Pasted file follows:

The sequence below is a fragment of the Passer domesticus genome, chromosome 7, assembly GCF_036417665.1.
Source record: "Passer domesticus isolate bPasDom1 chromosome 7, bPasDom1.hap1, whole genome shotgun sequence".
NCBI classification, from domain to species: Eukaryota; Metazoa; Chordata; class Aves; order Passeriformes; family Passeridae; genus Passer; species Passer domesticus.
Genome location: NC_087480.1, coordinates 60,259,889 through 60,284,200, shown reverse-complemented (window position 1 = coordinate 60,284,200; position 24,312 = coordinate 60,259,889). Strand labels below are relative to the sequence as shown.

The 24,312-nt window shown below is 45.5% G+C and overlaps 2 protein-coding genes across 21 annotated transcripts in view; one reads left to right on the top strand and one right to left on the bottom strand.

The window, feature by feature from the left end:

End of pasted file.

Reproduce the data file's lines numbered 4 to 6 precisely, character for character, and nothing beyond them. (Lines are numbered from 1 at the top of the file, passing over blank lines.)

Genome location: NC_087480.1, coordinates 60,259,889 through 60,284,200, shown reverse-complemented (window position 1 = coordinate 60,284,200; position 24,312 = coordinate 60,259,889). Strand labels below are relative to the sequence as shown.

The 24,312-nt window shown below is 45.5% G+C and overlaps 2 protein-coding genes across 21 annotated transcripts in view; one reads left to right on the top strand and one right to left on the bottom strand.

The window, feature by feature from the left end: